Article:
Bush said the Democratic Party and those within it are trying to blame her for issues that existed before she was elected to Congress in 2020.

‘That was not fixed before I got here, to then come at me and say you’re the reason why we have these problems, no, the reason why we have these problems is because those that were in power and could have fixed this problem before now didn’t and cost – it cost lives,’ she said.

She continued to deflect in her response, explaining she decided to run for Congress because she felt inaction regarding police brutality toward black communities was costing lives.

‘And so now that I’m here, I – we just introduced the People’s Response Act to make sure that we are looking at the money that should be going to social safety nets to make sure that our community members who are living with mental health issues are able to function and live in society…the way that anyone would ask to,’ she said in another confusing addition to her rambling response.

Bush said Thursday that she would be willing to spend $200,000 on private security to protect her life while she still called for police departments to be defunded. She spent nearly $70,000 between April and June on personal security

Bush said Thursday that she would be willing to spend $200,000 on private security to protect her life while she still called for police departments to be defunded. She spent nearly $70,000 between April and June on personal security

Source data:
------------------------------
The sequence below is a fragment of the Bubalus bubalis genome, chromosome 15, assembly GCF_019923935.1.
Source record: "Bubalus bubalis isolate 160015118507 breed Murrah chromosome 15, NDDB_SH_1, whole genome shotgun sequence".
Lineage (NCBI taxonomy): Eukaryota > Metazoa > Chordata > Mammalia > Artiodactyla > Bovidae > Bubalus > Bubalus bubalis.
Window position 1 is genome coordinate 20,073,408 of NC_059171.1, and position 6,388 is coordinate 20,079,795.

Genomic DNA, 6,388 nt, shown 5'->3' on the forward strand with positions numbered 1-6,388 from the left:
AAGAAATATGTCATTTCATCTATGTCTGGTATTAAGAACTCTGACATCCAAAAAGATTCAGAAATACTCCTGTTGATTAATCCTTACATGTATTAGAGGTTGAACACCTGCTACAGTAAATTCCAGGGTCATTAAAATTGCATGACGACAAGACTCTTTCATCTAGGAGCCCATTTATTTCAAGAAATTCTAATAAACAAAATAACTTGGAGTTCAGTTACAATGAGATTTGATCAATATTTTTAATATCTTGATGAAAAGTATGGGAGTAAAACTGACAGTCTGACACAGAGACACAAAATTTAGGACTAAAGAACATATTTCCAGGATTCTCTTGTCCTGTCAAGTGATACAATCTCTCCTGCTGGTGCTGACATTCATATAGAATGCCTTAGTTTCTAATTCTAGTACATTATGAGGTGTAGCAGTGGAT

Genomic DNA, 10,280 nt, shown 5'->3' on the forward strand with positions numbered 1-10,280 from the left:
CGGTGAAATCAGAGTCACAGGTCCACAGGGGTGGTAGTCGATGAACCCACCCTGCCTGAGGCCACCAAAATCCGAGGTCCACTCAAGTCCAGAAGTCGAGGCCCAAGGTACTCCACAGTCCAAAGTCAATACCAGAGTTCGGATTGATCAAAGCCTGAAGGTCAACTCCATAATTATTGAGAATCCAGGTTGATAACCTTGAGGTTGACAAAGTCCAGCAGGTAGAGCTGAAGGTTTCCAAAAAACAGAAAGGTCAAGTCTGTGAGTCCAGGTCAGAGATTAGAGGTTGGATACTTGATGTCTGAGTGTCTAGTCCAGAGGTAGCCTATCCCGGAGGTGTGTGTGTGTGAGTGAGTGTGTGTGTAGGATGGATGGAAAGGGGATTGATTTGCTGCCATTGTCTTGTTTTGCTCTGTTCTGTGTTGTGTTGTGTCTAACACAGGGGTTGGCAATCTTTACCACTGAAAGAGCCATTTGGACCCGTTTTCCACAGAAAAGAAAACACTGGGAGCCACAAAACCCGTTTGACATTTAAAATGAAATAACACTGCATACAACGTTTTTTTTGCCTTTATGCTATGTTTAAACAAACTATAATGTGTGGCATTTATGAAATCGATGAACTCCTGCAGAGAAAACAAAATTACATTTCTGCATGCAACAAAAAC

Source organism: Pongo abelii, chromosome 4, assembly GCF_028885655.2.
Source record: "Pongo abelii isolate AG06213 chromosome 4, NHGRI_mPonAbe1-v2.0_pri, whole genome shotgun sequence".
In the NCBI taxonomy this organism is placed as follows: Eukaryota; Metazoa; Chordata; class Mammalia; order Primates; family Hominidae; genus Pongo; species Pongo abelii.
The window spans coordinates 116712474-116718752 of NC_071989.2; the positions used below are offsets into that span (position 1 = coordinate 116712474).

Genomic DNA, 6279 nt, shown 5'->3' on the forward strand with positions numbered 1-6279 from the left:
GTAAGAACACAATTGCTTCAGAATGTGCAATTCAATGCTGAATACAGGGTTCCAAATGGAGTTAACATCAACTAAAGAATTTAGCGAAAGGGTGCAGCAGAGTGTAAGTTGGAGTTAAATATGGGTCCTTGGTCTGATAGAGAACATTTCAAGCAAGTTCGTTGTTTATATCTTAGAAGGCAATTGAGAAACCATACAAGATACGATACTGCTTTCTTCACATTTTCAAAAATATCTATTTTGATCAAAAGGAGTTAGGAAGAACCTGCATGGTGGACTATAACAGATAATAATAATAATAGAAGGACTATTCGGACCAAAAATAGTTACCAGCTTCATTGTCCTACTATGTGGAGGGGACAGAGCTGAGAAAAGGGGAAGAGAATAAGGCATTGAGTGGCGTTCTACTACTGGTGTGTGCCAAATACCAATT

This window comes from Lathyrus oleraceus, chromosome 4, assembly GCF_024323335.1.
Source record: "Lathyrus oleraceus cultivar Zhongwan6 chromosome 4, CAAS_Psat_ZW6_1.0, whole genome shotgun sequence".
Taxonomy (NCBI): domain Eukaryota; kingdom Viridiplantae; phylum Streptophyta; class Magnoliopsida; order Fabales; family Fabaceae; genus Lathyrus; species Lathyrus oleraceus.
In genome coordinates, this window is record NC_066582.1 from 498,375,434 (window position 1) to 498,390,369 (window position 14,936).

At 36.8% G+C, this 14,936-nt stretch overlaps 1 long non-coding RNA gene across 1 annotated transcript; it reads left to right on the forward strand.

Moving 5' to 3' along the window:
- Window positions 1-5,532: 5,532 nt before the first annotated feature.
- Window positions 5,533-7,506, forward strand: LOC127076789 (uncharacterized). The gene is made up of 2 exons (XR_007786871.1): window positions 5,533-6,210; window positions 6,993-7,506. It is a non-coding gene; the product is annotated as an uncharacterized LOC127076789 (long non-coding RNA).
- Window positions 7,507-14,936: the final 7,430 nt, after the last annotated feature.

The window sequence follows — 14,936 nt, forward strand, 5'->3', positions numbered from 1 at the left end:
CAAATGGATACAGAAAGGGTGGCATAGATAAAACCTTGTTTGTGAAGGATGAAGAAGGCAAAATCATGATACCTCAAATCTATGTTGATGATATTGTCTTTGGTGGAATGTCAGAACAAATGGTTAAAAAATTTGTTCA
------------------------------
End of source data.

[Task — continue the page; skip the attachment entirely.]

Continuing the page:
Bush said Thursday that she is willing to spend another $200,000 in personal security because she has feared for her life.

‘I’m going to make sure I have security because, I know, I have had attempts on my life,’ Bush told CBS News in an interview outside the Capitol . ‘And I have too much work to do, there are too many people that need help right now, for me to allow that.’

‘So if I end up spending $200,000, if I spend $10 more on it – you know what, I get to be here to do the work,’ she added.

Federal Election Commission filings this month show that Bush spent $69,120 in ‘security services’ from April 15 to June 28 – the span of about two-and-a-half months.

She questioned when asked about criticism over her spending on Thursday: ‘They would rather I die? You would rather me die?’

‘Is that what you want to see?’ Bush continued in awe. ‘You know, because that could be the alternative.’

The security payments were made to New York-based RS&T Security Consulting LLC and a Nathaniel Davis of St. Louis, Missouri.

Bush added in her Thursday interview: ‘So suck it up, defunding the police has to happen.’

‘We need to defund police and put that money into social safety nets,’ the freshman congresswoman from Missouri said.

White House Press Secretary Jen Psaki defended Bush’s comments at Thursday’s press briefing, but reiterated that President Joe Biden does not support defunding the police.

‘There may be some in the Democratic Party, including Congresswoman Bush, who disagree with him – that’s OK,’ Psaki said.

‘I would say the majority of Democrats, we’ve seen this in polling, and the majority of members also agree that we should not defund the police.’